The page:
Well, it’s here. And it certainly doesn’t disappoint – for us here at Tonic, anyway.
For us, after a year filled with economic uncertainty, scandal and gloomy headlines, there’s nothing like a bit of festive sparkle – or a loveable monster – to raise our spirits.
The Christmas advert has emerged as one Britain’s biggest media moments in recent years, with retail giants Marks & Spencer, Sainsbury’s and Debenhams among many to invest millions of pounds in creating blockbuster festive ads.
But, it is the eager anticipation for one Christmas ad in particular that sparks the most excitement, and that’s the big John Lewis reveal, which is often seen as the launchpad for the festive season. In fact, it has become about so much more than just an advert.
A man on the moon, a boxer dog called Buster and Monty the penguin. They’re all household names now, and the team behind the retailer’s latest festive offering are hoping this year’s protagonist will be just as memorable.
Taking centre stage in 2017’s £7m campaign, filmed by Oscar-winning director Michel Gondry, and featuring a cover of the Beatles’ Golden Slumbers, recorded by Elbow, is Moz the Monster – a huge, yet cuddly, monster who befriends the seven-year-old boy under whose bed he lives.
The fun, but emotionally-charged campaign follows the winning recipe of recent years and is described by the retailer’s customer director, Craig Inglis, as bringing “to life the power of children’s imaginations and the joy of great friendships.”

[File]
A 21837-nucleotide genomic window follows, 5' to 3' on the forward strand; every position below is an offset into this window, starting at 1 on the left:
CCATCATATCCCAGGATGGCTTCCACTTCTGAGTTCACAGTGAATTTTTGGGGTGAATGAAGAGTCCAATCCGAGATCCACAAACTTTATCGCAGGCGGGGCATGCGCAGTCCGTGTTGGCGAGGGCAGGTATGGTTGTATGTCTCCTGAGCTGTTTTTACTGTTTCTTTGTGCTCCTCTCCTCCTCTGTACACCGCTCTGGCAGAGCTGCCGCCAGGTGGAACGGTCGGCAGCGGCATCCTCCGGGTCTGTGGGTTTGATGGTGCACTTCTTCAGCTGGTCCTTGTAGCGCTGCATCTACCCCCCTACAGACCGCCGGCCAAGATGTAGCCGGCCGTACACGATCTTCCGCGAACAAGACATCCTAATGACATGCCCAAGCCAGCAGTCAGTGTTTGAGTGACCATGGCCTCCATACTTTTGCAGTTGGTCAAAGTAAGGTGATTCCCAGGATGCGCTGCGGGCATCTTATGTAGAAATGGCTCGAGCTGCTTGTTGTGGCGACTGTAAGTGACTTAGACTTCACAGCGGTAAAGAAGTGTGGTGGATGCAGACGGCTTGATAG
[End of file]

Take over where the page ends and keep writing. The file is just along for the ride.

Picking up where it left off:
But, what’s enjoyed by most as a heart-warming festive treat, is viewed by others as merely a marketing or retail PR ploy.
Referring to Moz, one journalist/cynic says: “He is – in short – a PR prop and one that will make a lot of money for the company.”
We’ll forgive you if you agree with that conclusion. As with previous years, the campaign doesn’t begin and end with a two-minute advert. With a range of merchandise and a series of digital and social marketing tools, including a ‘Mozifying’ Facebook filter and an audiobook downloadable via Sky and Google Home, John Lewis has created a multi-channel campaign, all designed to boost sales.
Last year, Britain’s retailers suffered a slump in sales, following the uncertainty around Brexit, so we have to assume that all retailers will be pulling out all the stops when it comes to trying to attract customers to spend their hard-earned cash. And, we say, there’s not really anything wrong with that.
But one critic has gone even further, contentiously linking last year’s #BustertheBoxer campaign to the US election (“…a qualified female was beaten to a lusted-after reward by a drooling animal…”) and this year’s character to a “walking manifestation of every bad thing that has happened this year.”
Others have even criticised the fact John Lewis is donating 10% from the sale of its Moz merchandise to charity partner Barnardo’s, calling for the retailer to “skip the good PR and the merchandise sales” and instead give the £7m spent on the ad campaign directly to charity.
Some say it’s simply too early for the Christmas season to begin.
We say, this is not a time for cynicism.
We say, the annual, nationwide frenzy and excitement over a two-minute advert suggests people are looking for an escape from the more serious things going on in the world.
In terms of Corporate Social Responsibility, John Lewis has ticked the PR box by making a donation to Barnardo’s. But, maybe it’s doing more than that, in bringing people together with a heartening tale of a child and his imaginary friend.
And we have to agree with one journalist – who, like us, loves the new ad – when she writes: “May we know, at this dark, damp and cold time of year, that we’re not alone. May we know that we don’t have to suffer in silence, and that the best of us will always be there for the people who need help. And perhaps that’s what John Lewis are trying to say.”
If you want to creatively reach your audience through PR or social media, with or without a fuzzy monster to launch a new product or campaign, contact The Tonic Communications. We’re always in great spirits.